High Bay Lighting

Typically, high-bay lighting is used to light surfaces more than 15 feet away in high ceiling areas. The most common high-bay applications include industrial manufacturing, warehouses, gymnasiums and big box retailers. Common applications for high-bay lighting include assembly, storage, and shipping and receiving, material processing, cold storage and computer viewing.

The above pictures are Lusio High Bays

The Importance of High Bay Lighting

High bay lighting in these applications is especially important for a number of reasons. Low or poor light levels or will contribute to a number of issues such as safety, uncomfortable working conditions and unacceptable levels of worker productivity. Typically, in the past these areas were lit using 400 watt metal halide fixtures which over time lost quite a bit of light output and the color of the light could be yellowish or even green. Additionally, metal halide lamps have several other drawbacks such as they take several minutes to warm up wasting energy and producing little or no light during that time, they don’t work with occupancy sensors and they contain larger amounts of mercury than many other types of lighting.

Over time the inefficiency and environmental issues of the metal halide bulbs paved the way for a more efficient lighting source the fluorescent T5. The fluorescent T5 had several advantages over the metal halide such as they were capable of instant on and off cycles, they worked fairly well with lighting controls and had lower mercury content and better color. But, they still contained mercury and energy efficiency could be improved.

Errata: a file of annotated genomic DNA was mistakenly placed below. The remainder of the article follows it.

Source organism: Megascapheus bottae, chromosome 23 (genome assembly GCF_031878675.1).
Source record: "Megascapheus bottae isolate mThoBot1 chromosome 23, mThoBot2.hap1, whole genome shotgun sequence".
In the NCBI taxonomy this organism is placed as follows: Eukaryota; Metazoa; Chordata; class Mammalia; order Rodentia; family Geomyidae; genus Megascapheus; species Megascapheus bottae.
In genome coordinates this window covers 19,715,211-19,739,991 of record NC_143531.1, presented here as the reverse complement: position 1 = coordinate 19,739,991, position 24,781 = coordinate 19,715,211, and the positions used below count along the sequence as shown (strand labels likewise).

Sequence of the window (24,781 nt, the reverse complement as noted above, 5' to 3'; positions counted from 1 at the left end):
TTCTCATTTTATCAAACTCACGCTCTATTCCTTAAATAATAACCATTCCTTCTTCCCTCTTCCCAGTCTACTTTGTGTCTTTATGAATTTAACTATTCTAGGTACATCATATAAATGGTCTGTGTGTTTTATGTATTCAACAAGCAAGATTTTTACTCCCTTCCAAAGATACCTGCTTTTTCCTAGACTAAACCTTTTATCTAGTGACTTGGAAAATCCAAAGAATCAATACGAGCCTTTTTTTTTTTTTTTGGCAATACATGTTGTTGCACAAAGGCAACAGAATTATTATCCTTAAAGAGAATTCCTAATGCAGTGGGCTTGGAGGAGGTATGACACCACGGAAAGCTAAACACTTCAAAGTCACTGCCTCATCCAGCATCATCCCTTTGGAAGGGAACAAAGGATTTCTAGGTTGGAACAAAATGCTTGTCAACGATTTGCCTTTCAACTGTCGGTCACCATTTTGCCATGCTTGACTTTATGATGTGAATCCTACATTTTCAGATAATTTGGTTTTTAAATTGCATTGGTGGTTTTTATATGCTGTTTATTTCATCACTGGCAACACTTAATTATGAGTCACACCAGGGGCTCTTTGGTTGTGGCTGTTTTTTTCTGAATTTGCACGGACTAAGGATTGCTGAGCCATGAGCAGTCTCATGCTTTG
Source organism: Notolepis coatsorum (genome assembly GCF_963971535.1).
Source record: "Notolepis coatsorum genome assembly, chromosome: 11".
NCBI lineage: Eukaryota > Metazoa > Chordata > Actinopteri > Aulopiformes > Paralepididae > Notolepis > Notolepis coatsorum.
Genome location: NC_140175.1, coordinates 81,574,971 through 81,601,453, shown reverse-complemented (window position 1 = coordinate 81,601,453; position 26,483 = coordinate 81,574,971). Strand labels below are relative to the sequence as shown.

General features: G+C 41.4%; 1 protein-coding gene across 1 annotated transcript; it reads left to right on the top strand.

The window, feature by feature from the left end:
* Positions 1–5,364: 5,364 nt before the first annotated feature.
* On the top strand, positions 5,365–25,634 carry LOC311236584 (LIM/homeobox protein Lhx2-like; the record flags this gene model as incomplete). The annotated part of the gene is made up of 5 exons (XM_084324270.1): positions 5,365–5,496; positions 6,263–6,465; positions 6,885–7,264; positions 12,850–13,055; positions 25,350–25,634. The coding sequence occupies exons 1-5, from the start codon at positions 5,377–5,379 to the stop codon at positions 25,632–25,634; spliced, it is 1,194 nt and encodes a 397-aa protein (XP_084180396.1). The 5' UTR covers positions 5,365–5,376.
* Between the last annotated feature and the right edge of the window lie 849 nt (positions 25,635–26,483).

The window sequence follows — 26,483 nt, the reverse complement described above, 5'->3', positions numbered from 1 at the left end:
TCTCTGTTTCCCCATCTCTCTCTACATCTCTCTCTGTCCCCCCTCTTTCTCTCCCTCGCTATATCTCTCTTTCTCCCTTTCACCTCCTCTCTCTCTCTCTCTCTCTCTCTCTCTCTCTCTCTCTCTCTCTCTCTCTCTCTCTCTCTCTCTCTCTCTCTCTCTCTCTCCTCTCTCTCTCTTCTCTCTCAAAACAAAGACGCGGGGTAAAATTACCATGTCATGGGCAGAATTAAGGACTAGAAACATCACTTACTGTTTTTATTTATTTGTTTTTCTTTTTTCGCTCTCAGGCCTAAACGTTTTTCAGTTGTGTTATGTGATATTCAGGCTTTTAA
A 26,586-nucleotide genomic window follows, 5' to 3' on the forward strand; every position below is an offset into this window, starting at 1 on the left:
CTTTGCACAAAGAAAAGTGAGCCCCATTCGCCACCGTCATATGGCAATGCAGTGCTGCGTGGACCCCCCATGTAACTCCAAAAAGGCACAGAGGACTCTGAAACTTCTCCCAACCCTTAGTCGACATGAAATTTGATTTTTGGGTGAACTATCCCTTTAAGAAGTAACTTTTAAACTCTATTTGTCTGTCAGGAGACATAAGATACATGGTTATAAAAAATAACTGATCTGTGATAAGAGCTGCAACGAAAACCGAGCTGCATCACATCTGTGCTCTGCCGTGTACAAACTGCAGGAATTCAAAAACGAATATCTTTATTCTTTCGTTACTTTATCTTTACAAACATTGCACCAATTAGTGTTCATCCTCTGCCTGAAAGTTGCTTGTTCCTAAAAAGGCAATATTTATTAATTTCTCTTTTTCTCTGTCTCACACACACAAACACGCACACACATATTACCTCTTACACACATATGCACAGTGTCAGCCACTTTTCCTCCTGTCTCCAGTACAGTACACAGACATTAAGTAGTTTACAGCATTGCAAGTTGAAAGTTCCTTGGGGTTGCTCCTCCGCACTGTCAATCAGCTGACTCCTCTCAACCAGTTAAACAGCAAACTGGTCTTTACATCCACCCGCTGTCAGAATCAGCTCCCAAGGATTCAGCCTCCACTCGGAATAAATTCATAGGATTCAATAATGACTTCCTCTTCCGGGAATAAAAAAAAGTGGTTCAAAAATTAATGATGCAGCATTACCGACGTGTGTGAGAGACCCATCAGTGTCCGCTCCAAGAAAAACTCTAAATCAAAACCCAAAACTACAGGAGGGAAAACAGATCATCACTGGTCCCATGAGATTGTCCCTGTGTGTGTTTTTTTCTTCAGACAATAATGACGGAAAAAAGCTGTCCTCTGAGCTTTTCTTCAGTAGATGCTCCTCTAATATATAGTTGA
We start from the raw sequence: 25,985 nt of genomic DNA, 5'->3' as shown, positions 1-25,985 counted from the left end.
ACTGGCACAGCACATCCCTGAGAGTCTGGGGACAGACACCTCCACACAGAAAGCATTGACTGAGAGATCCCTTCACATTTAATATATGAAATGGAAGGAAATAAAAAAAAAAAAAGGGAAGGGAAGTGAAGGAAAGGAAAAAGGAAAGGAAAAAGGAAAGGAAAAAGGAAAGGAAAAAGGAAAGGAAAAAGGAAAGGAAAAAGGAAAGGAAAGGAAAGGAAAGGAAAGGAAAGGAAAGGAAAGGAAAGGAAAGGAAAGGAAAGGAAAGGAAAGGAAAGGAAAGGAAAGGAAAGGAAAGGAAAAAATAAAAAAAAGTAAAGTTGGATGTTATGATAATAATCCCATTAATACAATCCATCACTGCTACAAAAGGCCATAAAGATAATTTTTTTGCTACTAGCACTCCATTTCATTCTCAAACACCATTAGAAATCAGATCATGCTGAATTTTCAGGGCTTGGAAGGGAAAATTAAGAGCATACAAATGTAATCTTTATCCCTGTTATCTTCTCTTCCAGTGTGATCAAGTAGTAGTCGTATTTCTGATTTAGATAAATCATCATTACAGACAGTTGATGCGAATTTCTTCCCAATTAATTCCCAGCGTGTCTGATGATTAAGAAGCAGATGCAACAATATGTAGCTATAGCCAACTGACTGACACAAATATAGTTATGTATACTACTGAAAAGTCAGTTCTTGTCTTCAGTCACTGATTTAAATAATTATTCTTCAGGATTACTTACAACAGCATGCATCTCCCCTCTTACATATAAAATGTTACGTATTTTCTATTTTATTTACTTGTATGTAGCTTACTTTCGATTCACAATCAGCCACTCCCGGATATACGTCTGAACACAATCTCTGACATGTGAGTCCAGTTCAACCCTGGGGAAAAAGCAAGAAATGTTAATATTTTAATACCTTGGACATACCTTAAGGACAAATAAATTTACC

Today technology has created a perfect new source for high bay lighting.

High Bay LED Lighting

Using LED lighting in a high-bay application has many benefits. LED lights typically last over 100,000 hours and since there are no bulbs to change they cut your lighting maintenance costs to virtually nothing and reduce injuries associated with changing a bulb.

LED’s high-bays are capable of providing the same amount of light using 50% to 75% less energy and they contain no mercury or other dangerous chemicals. One of the defining aspects of LED lighting is that they emit light in a specific direction. In contrast high bay metal halide and fluorescent T5 emit light in all directions and much of that light produced by the lamp is lost within the fixture, reabsorbed by the lamp or the light escapes in a direction that is not useful.

LED work great with lighting controls such as dimming, occupancy sensors as well as daylight harvesting adding additional savings.